The Practice of Tai Chi

(This article was originally published in the T’ai Chi Foundation’s Teaching Forum)

Tai Chi is great practical knowledge of human mind-body balance needed in the current day. When studying taijiquan one moves through many stages, all of them engrossingly fun and challenging. There are many takeaways from this study, each of great value. One of the most important is that we learn that we can relax. Life gets better with relaxation. Our health improves, our balance, both physical and emotional improves and our spirit is nourished.

Teaching methods for this practice vary. Too much thought fools us into trying to think our way through it. What we actually need is to feel it in our bodies. Nonetheless, having a comprehensive understanding or roadmap is also truly valuable. It allows one to avoid the pitfalls of imaginative wishful thinking that can delay our actual embodiment of the basically simple (and tremendously challenging) principles involved. Taijiquan is a martial art, but the true value of the study goes far beyond any aspect of fighting. The principles that make it successful are the same that can help us move through life with harmony.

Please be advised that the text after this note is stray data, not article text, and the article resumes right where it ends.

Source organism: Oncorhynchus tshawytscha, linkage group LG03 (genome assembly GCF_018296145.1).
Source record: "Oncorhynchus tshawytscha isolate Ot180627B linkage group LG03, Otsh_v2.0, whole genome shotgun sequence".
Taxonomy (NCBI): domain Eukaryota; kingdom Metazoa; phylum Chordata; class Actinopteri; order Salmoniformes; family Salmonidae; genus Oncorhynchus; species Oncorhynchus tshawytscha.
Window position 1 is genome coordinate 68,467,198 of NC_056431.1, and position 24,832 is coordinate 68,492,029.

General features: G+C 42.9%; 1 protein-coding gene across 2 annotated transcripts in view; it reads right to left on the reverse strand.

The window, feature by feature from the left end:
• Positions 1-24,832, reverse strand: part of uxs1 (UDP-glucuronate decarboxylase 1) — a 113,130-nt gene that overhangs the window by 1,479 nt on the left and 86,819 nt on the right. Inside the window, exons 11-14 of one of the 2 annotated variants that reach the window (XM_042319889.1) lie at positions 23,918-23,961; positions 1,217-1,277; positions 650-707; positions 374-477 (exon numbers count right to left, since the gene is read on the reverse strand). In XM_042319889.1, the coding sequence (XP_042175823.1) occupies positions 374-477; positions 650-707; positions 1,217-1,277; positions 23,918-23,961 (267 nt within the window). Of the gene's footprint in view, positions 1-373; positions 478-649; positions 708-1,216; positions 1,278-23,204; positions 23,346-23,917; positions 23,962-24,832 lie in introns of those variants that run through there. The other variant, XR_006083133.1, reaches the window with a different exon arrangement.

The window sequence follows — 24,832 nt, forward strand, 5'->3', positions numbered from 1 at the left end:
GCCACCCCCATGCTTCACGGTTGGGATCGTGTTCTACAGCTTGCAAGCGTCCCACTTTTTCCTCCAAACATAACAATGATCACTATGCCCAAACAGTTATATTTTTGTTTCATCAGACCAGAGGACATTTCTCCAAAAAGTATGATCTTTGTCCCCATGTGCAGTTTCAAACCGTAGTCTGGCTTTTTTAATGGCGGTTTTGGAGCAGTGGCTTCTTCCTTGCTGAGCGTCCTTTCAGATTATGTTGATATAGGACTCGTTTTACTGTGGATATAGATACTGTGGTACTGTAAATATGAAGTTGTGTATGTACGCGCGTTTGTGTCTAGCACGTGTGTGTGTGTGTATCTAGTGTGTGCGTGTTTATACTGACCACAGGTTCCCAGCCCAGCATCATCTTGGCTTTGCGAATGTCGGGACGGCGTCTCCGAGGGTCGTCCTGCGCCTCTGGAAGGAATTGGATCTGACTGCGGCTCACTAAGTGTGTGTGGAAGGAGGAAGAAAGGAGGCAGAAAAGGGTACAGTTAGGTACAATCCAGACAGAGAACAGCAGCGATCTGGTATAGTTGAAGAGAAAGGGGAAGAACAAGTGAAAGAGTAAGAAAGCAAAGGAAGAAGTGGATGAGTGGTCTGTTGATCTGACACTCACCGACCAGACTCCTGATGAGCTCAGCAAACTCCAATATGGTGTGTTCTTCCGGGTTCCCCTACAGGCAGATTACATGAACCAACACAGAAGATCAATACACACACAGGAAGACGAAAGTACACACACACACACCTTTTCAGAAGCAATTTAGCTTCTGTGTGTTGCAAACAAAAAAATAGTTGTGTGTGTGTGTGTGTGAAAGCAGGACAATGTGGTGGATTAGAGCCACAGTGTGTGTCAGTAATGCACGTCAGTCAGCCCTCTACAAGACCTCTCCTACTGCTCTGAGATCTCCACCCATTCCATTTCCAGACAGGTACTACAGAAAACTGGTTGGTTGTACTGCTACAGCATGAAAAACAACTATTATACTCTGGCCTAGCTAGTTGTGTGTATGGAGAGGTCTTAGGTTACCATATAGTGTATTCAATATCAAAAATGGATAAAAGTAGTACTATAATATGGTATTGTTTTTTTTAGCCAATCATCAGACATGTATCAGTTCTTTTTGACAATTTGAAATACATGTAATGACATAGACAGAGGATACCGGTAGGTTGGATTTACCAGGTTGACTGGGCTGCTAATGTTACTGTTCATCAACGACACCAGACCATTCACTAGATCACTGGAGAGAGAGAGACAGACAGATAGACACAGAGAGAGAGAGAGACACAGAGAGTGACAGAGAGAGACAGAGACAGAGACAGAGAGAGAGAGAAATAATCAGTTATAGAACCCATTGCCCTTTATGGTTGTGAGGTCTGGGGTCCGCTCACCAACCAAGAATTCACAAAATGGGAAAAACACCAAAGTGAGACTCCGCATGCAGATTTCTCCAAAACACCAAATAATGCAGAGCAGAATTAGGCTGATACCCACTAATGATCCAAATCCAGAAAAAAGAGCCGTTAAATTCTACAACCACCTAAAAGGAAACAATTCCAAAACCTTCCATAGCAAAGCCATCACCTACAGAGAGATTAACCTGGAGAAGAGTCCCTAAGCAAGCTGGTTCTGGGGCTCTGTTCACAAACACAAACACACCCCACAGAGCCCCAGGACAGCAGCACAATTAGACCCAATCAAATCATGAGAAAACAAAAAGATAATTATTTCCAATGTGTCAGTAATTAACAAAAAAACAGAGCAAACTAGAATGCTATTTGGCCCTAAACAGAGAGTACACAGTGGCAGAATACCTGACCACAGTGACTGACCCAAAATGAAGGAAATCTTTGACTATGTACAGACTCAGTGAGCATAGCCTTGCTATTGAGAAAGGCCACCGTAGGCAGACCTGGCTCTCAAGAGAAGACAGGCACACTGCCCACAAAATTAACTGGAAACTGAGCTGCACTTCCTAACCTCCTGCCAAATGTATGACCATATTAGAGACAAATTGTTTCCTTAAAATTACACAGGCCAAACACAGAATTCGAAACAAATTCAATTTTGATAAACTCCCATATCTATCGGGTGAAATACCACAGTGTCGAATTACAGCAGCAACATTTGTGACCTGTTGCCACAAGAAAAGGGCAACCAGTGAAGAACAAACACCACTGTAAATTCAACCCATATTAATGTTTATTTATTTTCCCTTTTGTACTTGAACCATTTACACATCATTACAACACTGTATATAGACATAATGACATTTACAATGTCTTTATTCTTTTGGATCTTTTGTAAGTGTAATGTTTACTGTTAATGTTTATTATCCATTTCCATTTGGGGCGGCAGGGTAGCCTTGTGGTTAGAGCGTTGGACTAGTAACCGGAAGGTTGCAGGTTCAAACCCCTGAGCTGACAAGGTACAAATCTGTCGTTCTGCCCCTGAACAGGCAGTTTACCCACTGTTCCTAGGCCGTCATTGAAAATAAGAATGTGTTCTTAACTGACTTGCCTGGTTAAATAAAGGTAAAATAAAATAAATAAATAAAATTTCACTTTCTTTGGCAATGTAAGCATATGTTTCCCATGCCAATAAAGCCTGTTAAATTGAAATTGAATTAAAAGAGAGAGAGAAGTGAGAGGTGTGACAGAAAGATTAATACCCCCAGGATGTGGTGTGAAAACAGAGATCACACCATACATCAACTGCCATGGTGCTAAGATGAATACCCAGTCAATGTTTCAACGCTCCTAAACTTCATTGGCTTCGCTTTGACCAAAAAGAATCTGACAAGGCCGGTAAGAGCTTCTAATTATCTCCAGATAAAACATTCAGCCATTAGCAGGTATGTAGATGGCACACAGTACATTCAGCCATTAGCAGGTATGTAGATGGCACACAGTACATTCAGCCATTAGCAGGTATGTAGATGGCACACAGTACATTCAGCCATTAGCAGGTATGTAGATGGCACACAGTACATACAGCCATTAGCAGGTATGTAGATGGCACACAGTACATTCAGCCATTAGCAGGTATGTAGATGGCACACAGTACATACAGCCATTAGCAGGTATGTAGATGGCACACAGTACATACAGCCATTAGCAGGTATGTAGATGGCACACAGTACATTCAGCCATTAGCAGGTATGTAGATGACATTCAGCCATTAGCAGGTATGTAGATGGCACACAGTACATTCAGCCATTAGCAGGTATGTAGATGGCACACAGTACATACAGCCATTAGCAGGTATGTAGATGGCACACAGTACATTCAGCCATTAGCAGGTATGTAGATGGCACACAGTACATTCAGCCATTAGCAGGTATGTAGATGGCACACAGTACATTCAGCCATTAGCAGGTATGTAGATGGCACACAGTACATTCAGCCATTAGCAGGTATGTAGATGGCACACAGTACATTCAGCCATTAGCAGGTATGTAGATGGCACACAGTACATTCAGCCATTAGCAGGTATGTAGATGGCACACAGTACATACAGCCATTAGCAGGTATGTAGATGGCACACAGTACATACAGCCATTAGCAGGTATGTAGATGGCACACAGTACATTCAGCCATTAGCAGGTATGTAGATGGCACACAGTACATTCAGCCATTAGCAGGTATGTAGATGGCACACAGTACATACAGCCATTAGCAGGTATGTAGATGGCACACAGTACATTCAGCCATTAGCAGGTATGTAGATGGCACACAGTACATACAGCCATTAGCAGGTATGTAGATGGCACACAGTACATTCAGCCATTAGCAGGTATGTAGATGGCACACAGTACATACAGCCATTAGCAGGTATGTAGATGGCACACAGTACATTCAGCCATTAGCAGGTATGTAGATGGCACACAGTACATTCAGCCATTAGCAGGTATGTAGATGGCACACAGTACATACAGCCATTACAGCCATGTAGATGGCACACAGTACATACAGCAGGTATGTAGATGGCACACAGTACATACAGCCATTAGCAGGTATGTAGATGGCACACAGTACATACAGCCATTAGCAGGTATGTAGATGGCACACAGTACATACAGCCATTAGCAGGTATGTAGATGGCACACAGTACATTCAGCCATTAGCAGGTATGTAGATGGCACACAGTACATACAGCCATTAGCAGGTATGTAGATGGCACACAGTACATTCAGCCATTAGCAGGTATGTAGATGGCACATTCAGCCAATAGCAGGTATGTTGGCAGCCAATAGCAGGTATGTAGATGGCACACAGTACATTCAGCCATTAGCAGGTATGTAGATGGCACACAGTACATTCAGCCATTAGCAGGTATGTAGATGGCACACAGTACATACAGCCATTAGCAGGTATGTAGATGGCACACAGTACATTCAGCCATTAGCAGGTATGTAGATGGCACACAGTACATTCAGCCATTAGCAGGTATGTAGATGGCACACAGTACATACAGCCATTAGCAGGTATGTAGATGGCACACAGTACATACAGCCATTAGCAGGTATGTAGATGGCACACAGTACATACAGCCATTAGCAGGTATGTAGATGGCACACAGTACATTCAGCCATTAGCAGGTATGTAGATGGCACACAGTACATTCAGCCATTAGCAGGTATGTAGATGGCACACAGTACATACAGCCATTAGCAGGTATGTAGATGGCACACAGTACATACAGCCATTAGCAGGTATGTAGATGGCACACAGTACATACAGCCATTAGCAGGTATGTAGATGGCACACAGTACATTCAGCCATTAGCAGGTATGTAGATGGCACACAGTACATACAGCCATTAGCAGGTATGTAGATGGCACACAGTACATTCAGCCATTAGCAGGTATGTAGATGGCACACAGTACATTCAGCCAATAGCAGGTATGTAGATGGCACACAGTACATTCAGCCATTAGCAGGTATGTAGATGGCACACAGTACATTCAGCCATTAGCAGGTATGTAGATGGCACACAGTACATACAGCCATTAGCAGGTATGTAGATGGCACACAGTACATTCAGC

The basics are simple. We learn to find our footing on the earth and develop actual awareness of our feet on the ground. As we do, while relaxing the legs and the entire body, we then learn how to move without disturbing our ground. Gradually we develop a new awareness of our true strength. This is not the strength of muscle resistance, but one that comes from the ground. A simple analogy is that of the tenuous balance of a christmas tree, even one with a wide and stable base, compared to the stability of a live tree rooted in the earth. Our phases of learning can almost follow this analogy in that when we start we might have a small base. This increases. Then we start to develop root. Gradually it deepens the more we relax. Ultimately it brings nourishment up from the ground while the tree attracts the energy of the heavens. This leads to a fullness of emptiness, light and energy that only appears when we let go of tension and external strength of muscle resistance. We experience the alive energy of Qi in our body.